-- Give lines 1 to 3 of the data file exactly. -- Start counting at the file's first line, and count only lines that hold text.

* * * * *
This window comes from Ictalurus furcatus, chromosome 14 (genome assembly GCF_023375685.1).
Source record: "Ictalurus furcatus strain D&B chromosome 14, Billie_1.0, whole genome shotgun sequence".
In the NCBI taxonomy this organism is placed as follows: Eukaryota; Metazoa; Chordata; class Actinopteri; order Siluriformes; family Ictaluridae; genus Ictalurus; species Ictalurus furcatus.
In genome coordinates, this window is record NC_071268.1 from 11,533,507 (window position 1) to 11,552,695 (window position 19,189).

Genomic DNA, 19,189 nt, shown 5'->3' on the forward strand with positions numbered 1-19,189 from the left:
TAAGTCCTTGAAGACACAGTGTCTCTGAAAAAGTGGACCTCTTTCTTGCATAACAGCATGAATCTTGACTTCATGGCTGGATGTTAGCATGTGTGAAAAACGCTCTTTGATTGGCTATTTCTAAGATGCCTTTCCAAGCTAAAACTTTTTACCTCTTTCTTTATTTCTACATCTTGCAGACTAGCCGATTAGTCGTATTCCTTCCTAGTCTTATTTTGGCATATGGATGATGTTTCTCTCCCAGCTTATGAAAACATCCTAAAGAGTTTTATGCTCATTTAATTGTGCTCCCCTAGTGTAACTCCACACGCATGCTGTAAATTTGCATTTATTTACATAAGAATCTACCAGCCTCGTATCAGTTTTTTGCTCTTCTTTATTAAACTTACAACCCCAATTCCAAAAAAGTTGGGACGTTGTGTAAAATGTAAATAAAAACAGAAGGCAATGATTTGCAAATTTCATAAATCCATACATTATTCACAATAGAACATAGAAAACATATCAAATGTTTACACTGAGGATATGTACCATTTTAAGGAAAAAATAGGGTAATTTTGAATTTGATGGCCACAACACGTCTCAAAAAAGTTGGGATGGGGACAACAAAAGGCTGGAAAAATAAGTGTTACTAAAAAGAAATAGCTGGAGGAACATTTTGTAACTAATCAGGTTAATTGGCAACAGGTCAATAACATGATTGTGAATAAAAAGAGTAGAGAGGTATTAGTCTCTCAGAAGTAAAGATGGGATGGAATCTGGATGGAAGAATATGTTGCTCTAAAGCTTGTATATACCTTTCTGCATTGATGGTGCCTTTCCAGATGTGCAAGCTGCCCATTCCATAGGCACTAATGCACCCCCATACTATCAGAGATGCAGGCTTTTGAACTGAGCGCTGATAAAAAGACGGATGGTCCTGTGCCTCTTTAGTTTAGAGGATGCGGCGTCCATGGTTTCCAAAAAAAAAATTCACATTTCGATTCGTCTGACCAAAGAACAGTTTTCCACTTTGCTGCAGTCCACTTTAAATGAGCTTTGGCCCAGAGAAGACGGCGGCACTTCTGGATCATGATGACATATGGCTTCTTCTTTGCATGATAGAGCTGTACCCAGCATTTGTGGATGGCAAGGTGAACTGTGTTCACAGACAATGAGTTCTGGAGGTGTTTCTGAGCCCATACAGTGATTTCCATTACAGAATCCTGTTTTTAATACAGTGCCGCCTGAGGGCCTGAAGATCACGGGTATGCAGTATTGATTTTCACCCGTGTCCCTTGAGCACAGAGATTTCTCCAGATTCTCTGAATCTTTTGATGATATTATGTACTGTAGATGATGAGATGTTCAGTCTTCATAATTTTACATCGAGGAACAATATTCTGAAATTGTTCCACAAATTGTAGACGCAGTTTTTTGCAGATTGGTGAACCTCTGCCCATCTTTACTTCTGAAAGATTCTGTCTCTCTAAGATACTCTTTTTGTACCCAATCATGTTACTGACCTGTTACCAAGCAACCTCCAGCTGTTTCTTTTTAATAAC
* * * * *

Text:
This window comes from Ictalurus furcatus, chromosome 14 (genome assembly GCF_023375685.1).
Source record: "Ictalurus furcatus strain D&B chromosome 14, Billie_1.0, whole genome shotgun sequence".
In the NCBI taxonomy this organism is placed as follows: Eukaryota; Metazoa; Chordata; class Actinopteri; order Siluriformes; family Ictaluridae; genus Ictalurus; species Ictalurus furcatus.